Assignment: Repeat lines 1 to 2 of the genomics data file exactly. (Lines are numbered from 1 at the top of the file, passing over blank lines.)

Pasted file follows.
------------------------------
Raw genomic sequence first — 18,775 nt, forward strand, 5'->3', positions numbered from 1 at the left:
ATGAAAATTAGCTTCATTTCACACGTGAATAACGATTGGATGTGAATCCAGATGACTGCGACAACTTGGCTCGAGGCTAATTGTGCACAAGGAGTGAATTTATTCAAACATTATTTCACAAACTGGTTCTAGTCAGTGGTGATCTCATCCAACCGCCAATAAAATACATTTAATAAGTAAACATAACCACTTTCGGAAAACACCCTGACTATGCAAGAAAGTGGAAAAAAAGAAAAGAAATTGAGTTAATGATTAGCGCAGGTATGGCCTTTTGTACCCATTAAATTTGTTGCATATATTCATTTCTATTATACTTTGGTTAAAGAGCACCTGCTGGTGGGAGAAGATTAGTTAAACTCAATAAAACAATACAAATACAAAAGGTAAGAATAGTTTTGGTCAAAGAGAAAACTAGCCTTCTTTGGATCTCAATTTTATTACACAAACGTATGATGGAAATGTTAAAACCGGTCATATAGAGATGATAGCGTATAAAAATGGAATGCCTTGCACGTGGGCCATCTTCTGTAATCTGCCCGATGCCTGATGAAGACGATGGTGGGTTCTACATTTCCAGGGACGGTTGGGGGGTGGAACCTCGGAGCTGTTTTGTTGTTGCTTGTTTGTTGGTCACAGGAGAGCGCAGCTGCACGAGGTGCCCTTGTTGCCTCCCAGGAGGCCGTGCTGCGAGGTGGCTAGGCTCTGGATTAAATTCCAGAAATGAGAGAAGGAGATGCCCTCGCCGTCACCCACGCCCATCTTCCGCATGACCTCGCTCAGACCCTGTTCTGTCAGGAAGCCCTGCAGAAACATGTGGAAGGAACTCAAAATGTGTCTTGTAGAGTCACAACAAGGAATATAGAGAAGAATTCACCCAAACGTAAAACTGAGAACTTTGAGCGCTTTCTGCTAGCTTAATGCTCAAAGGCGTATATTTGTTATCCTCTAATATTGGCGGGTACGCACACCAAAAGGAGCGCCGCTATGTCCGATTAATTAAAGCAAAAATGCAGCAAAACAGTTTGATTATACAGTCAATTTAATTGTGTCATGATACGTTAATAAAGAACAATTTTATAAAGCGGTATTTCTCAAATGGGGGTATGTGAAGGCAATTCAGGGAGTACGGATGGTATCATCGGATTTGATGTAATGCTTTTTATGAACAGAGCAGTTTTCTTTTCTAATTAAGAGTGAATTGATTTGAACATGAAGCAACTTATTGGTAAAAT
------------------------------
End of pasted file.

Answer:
Raw genomic sequence first — 18,775 nt, forward strand, 5'->3', positions numbered from 1 at the left:
ATGAAAATTAGCTTCATTTCACACGTGAATAACGATTGGATGTGAATCCAGATGACTGCGACAACTTGGCTCGAGGCTAATTGTGCACAAGGAGTGAATTTATTCAAACATTATTTCACAAACTGGTTCTAGTCAGTGGTGATCTCATCCAACCGCCAATAAAATACATTTAATAAGTAAACATAACCACTTTCGGAAAACACCCTGACTATGCAAGAAAGTGGAAAAAAAGAAAAGAAATTGAGTTAATGATTAGCGCAGGTATGGCCTTTTGTACCCATTAAATTTGTTGCATATATTCATTTCTATTATACTTTGGTTAAAGAGCACCTGCTGGTGGGAGAAGATTAGTTAAACTCAATAAAACAATACAAATACAAAAGGTAAGAATAGTTTTGGTCAAAGAGAAAACTAGCCTTCTTTGGATCTCAATTTTATTACACAAACGTATGATGGAAATGTTAAAACCGGTCATATAGAGATGATAGCGTATAAAAATGGAATGCCTTGCACGTGGGCCATCTTCTGTAATCTGCCCGATGCCTGATGAAGACGATGGTGGGTTCTACATTTCCAGGGACGGTTGGGGGGTGGAACCTCGGAGCTGTTTTGTTGTTGCTTGTTTGTTGGTCACAGGAGAGCGCAGCTGCACGAGGTGCCCTTGTTGCCTCCCAGGAGGCCGTGCTGCGAGGTGGCTAGGCTCTGGATTAAATTCCAGAAATGAGAGAAGGAGATGCCCTCGCCGTCACCCACGCCCATCTTCCGCATGACCTCGCTCAGACCCTGTTCTGTCAGGAAGCCCTGCAGAAACATGTGGAAGGAACTCAAAATGTGTCTTGTAGAGTCACAACAAGGAATATAGAGAAGAATTCACCCAAACGTAAAACTGAGAACTTTGAGCGCTTTCTGCTAGCTTAATGCTCAAAGGCGTATATTTGTTATCCTCTAATATTGGCGGGTACGCACACCAAAAGGAGCGCCGCTATGTCCGATTAATTAAAGCAAAAATGCAGCAAAACAGTTTGATTATACAGTCAATTTAATTGTGTCATGATACGTTAATAAAGAACAATTTTATAAAGCGGTATTTCTCAAATGGGGGTATGTGAAGGCAATTCAGGGAGTACGGATGGTATCATCGGATTTGATGTAATGCTTTTTATGAACAGAGCAGTTTTCTTTTCTAATTAAGAGTGAATTGATTTGAACATGAAGCAACTTATTGGTAAAAT